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Ammonite fossils can be found all over world, but in one place, something happened that turned their remains into rainbow-colored gems that are more rare than diamonds!

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Millions of years ago, the world was filled with creatures called ammonites.  They were cephalopods with spiral-shaped shells and they ranged from around 2cm to more than 2m across.  Today, they're extinct, but you can find their fossilized shells all over the world.  Ammonite fossils make for some pretty rocks, but there's one place in the world where they've turned into rainbow colored gems.  It's Southern Alberta in Canada and we're not entirely sure why.

When they were alive, ammonite shells were made of a mineral called aragonite.  It's a compound made of carbon, calcium, and oxygen, and in the center of that shell, it combines with organic material to form something called nacre.  You might know it better as mother of pearl.  An ammonite's nacre layer is pretty to begin with, but in certain fossils, it becomes way more vibrant in color.  When that happens, we call it ammolite.  

It's amazing to look at, but it almost shouldn't exist, because aragonite isn't stable over really long time spans, at least at the pressures where ammonite fossils are hiding out.  The atoms normally rearrange themselves into a more stable structure and form the mineral calcite, which is much less fun to look at, but in Southern Alberta, something stopped that from happening.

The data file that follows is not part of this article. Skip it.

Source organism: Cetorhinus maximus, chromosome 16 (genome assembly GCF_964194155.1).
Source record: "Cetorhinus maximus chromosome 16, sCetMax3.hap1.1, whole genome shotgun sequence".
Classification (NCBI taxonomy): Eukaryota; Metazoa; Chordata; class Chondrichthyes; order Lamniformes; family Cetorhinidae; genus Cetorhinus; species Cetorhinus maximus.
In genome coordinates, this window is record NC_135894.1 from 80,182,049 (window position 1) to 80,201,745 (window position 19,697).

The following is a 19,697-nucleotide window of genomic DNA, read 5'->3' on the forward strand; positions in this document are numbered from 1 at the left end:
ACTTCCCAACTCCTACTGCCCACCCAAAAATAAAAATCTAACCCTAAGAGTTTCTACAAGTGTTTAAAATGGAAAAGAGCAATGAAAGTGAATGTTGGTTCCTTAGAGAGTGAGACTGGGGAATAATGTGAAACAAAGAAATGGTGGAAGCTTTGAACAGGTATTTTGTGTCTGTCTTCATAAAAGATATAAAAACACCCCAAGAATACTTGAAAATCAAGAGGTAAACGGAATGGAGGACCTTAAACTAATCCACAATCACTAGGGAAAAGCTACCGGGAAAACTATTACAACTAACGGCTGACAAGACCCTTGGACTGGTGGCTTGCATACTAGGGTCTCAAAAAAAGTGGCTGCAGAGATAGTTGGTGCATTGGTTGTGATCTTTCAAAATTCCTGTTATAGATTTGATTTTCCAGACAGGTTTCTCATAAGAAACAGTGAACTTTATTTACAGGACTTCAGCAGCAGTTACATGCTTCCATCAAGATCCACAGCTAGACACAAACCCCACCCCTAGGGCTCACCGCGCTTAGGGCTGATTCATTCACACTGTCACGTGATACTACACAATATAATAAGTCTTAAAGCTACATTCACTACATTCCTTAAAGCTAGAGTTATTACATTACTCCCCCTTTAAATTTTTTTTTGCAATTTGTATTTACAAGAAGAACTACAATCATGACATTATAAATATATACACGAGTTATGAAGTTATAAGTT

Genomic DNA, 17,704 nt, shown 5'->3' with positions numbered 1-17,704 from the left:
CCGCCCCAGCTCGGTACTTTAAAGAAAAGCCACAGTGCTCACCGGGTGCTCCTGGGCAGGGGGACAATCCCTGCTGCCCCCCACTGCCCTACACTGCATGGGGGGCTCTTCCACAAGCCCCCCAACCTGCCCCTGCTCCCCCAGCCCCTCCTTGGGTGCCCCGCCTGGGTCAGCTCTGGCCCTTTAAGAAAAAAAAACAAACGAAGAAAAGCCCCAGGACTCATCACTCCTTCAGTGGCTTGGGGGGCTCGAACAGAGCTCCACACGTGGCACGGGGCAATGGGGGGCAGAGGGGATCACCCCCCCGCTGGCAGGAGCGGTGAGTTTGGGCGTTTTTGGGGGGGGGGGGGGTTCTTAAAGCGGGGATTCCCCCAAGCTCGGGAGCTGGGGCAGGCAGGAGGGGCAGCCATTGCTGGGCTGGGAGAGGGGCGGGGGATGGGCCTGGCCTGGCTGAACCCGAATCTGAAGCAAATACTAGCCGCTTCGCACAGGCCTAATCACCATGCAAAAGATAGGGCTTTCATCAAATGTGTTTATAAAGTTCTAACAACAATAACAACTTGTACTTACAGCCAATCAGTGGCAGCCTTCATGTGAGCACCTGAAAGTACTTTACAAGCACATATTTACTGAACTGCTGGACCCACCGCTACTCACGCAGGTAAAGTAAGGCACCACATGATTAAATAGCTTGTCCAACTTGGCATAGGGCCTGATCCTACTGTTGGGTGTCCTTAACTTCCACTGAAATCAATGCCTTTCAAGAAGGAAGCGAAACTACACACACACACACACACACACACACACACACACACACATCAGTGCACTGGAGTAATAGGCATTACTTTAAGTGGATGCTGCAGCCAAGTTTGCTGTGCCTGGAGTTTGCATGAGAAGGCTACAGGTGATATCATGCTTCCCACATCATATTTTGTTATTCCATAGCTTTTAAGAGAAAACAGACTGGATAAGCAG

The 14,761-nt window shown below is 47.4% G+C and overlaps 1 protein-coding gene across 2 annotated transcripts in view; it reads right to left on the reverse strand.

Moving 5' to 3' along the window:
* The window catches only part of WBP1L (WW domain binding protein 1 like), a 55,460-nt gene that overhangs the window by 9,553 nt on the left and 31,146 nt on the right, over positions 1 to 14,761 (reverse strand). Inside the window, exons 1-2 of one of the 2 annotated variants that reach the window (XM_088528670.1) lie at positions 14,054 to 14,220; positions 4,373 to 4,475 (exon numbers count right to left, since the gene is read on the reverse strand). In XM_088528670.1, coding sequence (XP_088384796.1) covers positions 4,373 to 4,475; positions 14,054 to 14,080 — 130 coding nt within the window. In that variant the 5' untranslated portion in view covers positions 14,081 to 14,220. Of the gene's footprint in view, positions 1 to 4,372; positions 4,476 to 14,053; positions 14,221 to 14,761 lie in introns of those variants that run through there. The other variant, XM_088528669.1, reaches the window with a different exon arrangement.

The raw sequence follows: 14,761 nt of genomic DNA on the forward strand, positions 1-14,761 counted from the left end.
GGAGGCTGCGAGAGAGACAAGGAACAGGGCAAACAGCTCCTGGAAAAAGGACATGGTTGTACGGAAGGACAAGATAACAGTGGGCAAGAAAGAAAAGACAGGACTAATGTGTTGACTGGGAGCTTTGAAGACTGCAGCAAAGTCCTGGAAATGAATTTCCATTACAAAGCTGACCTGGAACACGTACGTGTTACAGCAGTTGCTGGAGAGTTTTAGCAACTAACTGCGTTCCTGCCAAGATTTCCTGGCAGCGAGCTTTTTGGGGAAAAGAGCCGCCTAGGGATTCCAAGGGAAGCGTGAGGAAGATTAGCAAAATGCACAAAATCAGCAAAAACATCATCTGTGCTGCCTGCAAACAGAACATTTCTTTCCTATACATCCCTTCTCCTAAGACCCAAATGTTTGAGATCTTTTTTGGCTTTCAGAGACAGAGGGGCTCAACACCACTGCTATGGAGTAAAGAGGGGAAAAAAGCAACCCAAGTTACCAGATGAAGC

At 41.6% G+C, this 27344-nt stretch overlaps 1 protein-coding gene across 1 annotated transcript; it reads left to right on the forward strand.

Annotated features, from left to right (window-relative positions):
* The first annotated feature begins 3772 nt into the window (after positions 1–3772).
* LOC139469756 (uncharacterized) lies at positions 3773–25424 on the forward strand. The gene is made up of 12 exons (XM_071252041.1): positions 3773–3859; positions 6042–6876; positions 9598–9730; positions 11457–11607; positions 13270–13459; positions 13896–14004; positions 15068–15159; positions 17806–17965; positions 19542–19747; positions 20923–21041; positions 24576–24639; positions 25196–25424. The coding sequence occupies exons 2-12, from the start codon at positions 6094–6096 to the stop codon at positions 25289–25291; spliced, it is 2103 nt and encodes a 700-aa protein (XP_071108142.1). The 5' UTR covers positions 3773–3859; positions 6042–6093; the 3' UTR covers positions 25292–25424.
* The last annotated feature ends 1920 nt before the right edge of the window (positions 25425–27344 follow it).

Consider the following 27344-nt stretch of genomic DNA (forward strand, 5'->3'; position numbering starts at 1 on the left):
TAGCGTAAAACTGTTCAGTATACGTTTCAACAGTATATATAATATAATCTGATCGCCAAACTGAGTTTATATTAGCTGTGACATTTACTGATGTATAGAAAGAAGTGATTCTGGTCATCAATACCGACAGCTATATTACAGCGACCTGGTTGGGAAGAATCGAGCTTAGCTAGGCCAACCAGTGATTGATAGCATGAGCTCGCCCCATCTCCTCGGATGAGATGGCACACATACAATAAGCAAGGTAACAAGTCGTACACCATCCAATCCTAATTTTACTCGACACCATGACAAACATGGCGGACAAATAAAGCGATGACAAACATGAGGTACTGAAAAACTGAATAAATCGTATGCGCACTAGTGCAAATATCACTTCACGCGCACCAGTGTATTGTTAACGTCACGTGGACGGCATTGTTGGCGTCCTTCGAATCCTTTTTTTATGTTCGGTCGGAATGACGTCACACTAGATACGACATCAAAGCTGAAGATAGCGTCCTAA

The challenge now is to figure out what it was.  To do that, scientists are looking at the Bearpaw Formation, the layer of rock where ammolite is found.  More than 70 million years ago, this area was covered by a vast seaway, but ultimately, volcanic activity filled it with ash.  That killed all the marine life, including several species of ammonites, and further geologic activity buried them properly.  

Scientists don't think this was a normal burial though.  Their evidence suggests the ammonites got buried really fast and were exposed to heavy pressures that could have compressed the aragonite enough to keep it from rearranging itself into calcite.  Additionally, the Bearpaw region had high concentrations of iron and magnesium, and although it isn't quite clear how, that may have helped protect the aragonite further.  Maybe the iron-based minerals formed a sort of shield around the fossils.

In any case, not all of the ammonites found in the Bearpaw Formation went on to become gem-quality ammolites, so whatever the processes were at work, they didn't affect every shell the same way.  Still, the stuff we do have is really gorgeous.  Because of how light acts within it, ammolite can look like a rainbow.  When white light enters thin plates of aragonite crystal, it gets split into its constituent colors through a process called defraction.

The exact color depends on how the crystals are arranged and what impurities exist within the lattice, but you can get some really cool combinations.  Ammolite can even look different colors from different angles, depending on how you see the light pass through it.  Scientists will keep investigating how these fossils formed but one way or another, their story is amazing.  A funny looking sea creature from millions of years ago became a beautiful gem.  

Ammolite is a gift rarer than diamond, which honestly is not actually saying much because diamonds aren't that rare.  If you want to learn more about some minerals and gems that are, though, you can check out our episode about them after this, and always, thanks for watching this episode of SciShow.